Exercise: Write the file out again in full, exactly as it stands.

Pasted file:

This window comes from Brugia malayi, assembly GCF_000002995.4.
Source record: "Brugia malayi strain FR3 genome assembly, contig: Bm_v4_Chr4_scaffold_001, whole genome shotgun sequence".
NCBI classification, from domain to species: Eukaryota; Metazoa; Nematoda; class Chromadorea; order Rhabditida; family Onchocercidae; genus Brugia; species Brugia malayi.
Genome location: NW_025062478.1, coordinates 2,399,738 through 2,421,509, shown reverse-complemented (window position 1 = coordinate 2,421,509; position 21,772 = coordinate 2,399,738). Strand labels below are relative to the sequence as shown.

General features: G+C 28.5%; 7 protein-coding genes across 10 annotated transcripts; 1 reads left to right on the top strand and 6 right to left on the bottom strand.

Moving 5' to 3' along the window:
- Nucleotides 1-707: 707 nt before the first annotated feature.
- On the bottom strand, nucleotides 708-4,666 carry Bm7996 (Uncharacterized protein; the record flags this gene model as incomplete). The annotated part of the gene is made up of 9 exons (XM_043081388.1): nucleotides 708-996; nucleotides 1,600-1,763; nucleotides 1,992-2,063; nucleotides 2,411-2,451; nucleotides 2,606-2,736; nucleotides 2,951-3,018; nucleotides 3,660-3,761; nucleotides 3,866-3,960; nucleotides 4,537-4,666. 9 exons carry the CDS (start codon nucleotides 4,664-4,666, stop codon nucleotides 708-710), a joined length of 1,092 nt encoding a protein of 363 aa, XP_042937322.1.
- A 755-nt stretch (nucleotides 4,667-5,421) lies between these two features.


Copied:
This window comes from Brugia malayi, assembly GCF_000002995.4.
Source record: "Brugia malayi strain FR3 genome assembly, contig: Bm_v4_Chr4_scaffold_001, whole genome shotgun sequence".
NCBI classification, from domain to species: Eukaryota; Metazoa; Nematoda; class Chromadorea; order Rhabditida; family Onchocercidae; genus Brugia; species Brugia malayi.
Genome location: NW_025062478.1, coordinates 2,399,738 through 2,421,509, shown reverse-complemented (window position 1 = coordinate 2,421,509; position 21,772 = coordinate 2,399,738). Strand labels below are relative to the sequence as shown.

General features: G+C 28.5%; 7 protein-coding genes across 10 annotated transcripts; 1 reads left to right on the top strand and 6 right to left on the bottom strand.

Moving 5' to 3' along the window:
- Nucleotides 1-707: 707 nt before the first annotated feature.
- On the bottom strand, nucleotides 708-4,666 carry Bm7996 (Uncharacterized protein; the record flags this gene model as incomplete). The annotated part of the gene is made up of 9 exons (XM_043081388.1): nucleotides 708-996; nucleotides 1,600-1,763; nucleotides 1,992-2,063; nucleotides 2,411-2,451; nucleotides 2,606-2,736; nucleotides 2,951-3,018; nucleotides 3,660-3,761; nucleotides 3,866-3,960; nucleotides 4,537-4,666. 9 exons carry the CDS (start codon nucleotides 4,664-4,666, stop codon nucleotides 708-710), a joined length of 1,092 nt encoding a protein of 363 aa, XP_042937322.1.
- A 755-nt stretch (nucleotides 4,667-5,421) lies between these two features.